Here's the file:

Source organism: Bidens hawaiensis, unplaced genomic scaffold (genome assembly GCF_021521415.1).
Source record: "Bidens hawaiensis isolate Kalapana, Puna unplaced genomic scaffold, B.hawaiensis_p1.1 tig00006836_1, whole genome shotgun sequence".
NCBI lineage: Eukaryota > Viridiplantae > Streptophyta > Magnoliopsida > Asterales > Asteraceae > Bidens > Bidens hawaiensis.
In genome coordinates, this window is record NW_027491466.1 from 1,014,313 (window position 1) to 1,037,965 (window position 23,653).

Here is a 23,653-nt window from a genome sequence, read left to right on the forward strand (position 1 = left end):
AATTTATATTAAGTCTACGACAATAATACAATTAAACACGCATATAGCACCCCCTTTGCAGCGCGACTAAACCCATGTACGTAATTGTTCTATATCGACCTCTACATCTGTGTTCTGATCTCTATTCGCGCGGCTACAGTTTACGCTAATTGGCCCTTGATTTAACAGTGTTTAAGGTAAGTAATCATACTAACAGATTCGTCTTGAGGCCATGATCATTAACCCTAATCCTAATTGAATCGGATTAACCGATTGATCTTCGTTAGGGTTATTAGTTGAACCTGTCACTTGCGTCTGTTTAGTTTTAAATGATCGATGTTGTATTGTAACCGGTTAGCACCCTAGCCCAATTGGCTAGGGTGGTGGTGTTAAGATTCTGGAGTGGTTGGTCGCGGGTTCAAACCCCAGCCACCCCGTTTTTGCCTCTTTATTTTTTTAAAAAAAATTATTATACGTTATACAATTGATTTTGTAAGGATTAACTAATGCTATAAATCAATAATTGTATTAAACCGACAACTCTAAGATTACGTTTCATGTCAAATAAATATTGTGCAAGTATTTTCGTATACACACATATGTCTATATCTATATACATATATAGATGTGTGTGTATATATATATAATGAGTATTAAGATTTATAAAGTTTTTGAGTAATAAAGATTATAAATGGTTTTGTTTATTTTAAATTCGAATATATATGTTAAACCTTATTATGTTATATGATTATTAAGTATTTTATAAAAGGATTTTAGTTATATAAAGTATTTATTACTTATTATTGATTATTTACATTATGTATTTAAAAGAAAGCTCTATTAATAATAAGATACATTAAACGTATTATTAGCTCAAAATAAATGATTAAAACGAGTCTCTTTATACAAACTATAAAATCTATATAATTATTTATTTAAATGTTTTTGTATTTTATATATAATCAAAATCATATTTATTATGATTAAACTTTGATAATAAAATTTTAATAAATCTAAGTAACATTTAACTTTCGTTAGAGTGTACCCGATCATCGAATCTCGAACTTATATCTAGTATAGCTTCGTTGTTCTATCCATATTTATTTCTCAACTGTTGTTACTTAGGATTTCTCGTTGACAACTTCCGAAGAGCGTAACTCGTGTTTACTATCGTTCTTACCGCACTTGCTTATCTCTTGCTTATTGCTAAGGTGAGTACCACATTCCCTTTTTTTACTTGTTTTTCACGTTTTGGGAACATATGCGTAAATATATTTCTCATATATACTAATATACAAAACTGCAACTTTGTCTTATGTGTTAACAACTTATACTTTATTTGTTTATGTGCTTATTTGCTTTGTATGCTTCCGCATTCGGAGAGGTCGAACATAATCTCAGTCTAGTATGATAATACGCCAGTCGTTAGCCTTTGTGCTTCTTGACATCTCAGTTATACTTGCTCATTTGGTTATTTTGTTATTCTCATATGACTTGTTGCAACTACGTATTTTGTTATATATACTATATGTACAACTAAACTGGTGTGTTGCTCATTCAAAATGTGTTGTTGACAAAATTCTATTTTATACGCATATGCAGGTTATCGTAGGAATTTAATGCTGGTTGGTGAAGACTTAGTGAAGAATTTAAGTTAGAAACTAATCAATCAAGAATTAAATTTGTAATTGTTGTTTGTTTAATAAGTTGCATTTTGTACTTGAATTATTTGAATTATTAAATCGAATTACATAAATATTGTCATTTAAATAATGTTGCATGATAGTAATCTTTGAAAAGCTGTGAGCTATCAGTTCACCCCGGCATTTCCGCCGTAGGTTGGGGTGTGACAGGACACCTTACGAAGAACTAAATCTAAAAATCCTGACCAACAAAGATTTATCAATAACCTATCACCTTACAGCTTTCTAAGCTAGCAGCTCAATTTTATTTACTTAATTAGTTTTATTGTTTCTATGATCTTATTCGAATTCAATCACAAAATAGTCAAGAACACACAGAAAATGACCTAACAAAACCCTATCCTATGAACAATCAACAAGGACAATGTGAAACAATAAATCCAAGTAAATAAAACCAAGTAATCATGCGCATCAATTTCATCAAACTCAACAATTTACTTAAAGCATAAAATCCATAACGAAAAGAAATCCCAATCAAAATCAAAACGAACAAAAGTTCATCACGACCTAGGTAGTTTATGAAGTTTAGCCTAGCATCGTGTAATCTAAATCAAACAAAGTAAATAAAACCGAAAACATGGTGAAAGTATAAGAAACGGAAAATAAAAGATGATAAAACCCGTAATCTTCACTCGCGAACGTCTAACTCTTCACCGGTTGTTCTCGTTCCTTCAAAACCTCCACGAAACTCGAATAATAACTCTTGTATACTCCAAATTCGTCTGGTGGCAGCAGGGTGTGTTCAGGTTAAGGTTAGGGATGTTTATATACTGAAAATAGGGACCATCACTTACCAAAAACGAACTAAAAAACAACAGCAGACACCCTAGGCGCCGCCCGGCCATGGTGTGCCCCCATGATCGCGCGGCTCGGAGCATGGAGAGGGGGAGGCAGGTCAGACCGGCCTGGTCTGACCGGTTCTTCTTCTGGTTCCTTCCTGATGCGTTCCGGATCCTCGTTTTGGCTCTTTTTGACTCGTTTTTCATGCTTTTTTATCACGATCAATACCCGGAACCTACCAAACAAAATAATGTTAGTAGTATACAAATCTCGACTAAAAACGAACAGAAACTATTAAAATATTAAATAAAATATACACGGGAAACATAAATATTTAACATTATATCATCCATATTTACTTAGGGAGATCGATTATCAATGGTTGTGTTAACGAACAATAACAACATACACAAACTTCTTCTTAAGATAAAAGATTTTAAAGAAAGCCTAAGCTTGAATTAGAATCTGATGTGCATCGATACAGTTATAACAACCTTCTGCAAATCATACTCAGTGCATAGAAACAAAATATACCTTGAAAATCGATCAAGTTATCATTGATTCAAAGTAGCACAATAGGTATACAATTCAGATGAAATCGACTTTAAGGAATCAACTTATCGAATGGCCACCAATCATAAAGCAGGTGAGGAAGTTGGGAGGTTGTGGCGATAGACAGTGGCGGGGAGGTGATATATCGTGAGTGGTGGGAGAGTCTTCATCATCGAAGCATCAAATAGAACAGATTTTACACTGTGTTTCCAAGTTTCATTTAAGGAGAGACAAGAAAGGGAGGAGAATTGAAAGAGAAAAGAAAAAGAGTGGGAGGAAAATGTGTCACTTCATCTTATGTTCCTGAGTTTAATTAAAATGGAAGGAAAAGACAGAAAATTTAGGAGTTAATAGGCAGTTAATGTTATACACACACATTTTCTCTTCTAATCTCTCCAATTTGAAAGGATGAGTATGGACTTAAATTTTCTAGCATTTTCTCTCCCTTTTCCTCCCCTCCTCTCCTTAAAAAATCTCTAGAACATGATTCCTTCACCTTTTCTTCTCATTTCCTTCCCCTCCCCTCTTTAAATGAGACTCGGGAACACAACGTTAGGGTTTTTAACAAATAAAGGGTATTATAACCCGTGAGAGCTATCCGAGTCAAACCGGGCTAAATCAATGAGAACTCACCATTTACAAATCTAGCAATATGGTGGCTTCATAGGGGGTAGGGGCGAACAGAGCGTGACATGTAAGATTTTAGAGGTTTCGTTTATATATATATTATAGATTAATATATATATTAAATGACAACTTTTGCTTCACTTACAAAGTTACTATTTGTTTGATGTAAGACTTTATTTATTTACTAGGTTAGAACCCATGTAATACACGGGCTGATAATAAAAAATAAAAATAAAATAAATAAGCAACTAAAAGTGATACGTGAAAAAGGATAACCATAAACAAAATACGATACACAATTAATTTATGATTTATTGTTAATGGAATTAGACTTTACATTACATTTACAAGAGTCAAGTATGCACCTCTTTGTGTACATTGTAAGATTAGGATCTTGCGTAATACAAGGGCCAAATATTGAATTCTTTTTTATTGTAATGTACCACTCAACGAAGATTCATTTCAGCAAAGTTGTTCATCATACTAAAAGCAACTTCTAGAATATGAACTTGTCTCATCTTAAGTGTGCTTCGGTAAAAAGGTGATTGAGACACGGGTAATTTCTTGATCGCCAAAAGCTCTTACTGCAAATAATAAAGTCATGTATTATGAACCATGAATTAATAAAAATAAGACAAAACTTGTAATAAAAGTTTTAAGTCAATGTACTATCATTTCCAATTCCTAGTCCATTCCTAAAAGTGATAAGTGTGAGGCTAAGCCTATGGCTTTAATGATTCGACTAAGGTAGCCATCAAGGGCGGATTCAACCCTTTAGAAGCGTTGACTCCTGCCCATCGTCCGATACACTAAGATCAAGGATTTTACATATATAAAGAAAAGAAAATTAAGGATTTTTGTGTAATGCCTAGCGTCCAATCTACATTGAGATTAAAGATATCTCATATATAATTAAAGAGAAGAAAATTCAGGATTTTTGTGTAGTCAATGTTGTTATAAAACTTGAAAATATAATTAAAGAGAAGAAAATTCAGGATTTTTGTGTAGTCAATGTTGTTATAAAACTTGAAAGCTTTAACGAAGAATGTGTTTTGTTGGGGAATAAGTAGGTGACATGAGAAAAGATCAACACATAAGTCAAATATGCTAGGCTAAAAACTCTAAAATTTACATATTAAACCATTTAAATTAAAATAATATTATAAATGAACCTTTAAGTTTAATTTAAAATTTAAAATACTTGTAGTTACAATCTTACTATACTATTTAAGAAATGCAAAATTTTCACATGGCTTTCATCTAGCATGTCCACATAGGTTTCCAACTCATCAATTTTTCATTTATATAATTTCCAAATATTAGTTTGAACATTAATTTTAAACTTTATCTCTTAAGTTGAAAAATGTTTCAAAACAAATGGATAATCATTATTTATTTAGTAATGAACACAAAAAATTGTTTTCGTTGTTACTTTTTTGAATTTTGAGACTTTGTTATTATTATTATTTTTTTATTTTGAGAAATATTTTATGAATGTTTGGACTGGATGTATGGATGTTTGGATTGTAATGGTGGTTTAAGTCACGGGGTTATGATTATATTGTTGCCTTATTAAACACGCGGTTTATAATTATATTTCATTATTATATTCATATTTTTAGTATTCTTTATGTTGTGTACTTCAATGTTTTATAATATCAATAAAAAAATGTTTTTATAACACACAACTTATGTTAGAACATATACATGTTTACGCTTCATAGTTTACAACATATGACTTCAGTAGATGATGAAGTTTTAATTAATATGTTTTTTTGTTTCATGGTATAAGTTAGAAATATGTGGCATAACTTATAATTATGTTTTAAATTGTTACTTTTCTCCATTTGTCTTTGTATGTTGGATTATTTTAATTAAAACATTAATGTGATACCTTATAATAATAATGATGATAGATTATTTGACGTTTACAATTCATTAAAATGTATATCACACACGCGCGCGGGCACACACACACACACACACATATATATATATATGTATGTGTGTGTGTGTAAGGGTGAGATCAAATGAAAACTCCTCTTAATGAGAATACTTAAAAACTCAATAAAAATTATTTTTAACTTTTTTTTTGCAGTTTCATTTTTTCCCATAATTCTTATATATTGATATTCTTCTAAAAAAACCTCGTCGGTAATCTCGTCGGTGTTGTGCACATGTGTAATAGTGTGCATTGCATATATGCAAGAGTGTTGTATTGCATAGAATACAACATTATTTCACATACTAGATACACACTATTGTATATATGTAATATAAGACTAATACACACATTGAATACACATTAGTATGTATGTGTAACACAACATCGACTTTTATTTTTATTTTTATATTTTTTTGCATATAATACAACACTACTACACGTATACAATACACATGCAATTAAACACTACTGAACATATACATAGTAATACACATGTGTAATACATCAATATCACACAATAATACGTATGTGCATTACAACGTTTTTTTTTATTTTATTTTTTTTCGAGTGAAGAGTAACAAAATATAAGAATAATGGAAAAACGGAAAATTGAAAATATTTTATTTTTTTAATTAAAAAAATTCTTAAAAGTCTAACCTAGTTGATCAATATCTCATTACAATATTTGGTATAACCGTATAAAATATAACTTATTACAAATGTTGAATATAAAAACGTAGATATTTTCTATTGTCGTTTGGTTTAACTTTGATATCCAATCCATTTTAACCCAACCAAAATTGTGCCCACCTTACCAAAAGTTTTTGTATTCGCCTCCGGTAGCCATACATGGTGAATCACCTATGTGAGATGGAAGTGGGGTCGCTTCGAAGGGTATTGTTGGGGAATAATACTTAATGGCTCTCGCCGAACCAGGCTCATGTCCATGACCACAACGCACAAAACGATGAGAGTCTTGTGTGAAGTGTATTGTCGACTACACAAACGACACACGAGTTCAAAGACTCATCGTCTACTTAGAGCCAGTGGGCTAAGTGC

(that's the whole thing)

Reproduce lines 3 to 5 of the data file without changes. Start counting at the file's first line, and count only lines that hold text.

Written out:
NCBI lineage: Eukaryota > Viridiplantae > Streptophyta > Magnoliopsida > Asterales > Asteraceae > Bidens > Bidens hawaiensis.
In genome coordinates, this window is record NW_027491466.1 from 1,014,313 (window position 1) to 1,037,965 (window position 23,653).

Here is a 23,653-nt window from a genome sequence, read left to right on the forward strand (position 1 = left end):